Yacimovich : Restore the National School Health Service
Opposition head calls on Health Minstry to immediately restore public health nurses, halt failing privatization.
Shelly Yacimovich at the President's residence, January 31, 2013. Photo: Marc Israel Sellem/The Jerusalem Post
Opposition leader Shelly Yacimovich called on the Health Ministry on Sunday to restore all of the public health nurses that seven years ago were sent to work for private contractors to operate the National School Health Service.
It was the Finance Ministry and the Knesset Finance Committee – then headed by United Torah Judaism MK Ya’acov Litzman, who later became health minister until the new government was established – that favored privatization of the National School Health Service.
The privatization, according to a report by the state comptroller and statements by the National Council for the Child, was a disaster, and they demanded that the nurses be restored to the public service.
The comptroller found that the contractors failed to provide all elementary school pupils with the required vaccinations within the school year, let alone health education and health checkups.
There was even a scandal in which privatized nurses, forced to work too rapidly because of little time and low pay, forgot to add the powdered vaccine to water and injected some children with only the liquid. As a result, the pupils had to receive an extra shot.
However, noting the failure, Litzman restored public health nurses in schools only in the southern part of the country to giving vaccinations, performing health checks and teaching pupils about beneficial health habits. The ministry did not fight the Treasury and get all of the nurses returned to the public service.
Yacimovich said – as the Israel Nurses Association held an emergency meeting Sunday at Histadrut labor federation headquarters in Tel Aviv to protest against contractors’ firing of 100 of the privatized school nurses – that their “struggle was completely justified.”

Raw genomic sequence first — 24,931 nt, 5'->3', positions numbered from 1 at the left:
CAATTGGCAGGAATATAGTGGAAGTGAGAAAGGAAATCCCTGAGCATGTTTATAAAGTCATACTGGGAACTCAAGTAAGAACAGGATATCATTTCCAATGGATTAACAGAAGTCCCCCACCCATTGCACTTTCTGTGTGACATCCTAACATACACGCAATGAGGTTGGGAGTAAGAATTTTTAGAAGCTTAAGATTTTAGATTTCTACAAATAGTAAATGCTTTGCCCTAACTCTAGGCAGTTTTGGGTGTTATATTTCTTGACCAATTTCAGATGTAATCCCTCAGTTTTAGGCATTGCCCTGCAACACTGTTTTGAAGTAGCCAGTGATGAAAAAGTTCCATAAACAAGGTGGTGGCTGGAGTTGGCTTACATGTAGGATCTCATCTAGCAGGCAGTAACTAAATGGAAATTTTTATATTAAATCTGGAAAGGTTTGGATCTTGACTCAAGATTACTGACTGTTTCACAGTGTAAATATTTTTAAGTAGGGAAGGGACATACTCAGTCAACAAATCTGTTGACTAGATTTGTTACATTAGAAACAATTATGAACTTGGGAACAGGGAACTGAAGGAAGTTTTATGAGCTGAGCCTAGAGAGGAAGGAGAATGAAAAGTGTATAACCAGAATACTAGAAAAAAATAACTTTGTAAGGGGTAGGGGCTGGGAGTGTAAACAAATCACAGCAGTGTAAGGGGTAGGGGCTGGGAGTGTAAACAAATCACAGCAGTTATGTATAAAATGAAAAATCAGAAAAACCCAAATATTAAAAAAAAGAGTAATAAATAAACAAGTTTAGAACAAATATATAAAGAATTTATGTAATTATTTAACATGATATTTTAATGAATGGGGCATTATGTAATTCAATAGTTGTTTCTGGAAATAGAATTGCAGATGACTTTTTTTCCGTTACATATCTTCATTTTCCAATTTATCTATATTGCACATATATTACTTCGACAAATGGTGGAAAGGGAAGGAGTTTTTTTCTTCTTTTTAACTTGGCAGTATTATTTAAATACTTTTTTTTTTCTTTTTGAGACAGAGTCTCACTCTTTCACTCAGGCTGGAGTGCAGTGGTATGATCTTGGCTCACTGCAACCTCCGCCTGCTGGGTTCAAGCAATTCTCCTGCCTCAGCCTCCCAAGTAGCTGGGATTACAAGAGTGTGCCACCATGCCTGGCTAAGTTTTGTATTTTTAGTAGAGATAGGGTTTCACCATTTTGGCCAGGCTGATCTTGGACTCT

The school nurses working for private contractors, the Labor MK said, are fighting a battle against “slave-labor conditions for women who are professional, educated and devoted.”
Yacimovich added that “the current struggle is also on behalf of pupils and preventive medicine that can sometimes save lives.
Years of using failed subcontractors put the state a long distance from the years when Israel was a model in preventive medicine and received international prizes for it, said the opposition MK.
Yacimovich noted that in another month or so, the contractors’ companies will change, while in the South, public nurses will remain.
“The Labor Party will support the cancellation of privatization via legislation or public support,” she concluded.
Asked to comment, the Health Ministry spokeswoman said the School Health Service was privatized as a result of a government decision.
From August 1, a private company named Fami and selected by public tender by the Health Ministry will replace the Natali company to operate the service, while public nurses will continue to work in the South. One hundred nurses who previously worked for Natali were fired and told to work for Fami.
The ministry said that NIS 120 million has been allocated for the School Health Service in the upcoming school year. It conceded, however, that the functioning of public nurses in the South reached the same level “and even exceeded the level” of privatized services.
The ministry did not explain why – if the public nurses “exceeded” the performance of the private contractors – the whole School Health Service has not been restored to the public sector, which was the case before 2006.
At the protest meeting in the Histadrut, Nurses Association chairman Ilana Cohen said: “It can’t be that nurses will again be handed over by one contractor to another.
They have already been dismissed more than three times in the past three years, as different contractors took over the School Health Services.”
If, by August 1, all School Health Services nurses are not taken on as state employees, there will be no school nurses, Cohen declared.
“There will be no School Health Services,” she said.
The nurses’ association chief added that today, there is one school nurse for every 5,000 pupils, compared to one per 1,500 pupils before the service was privatized.Back to News »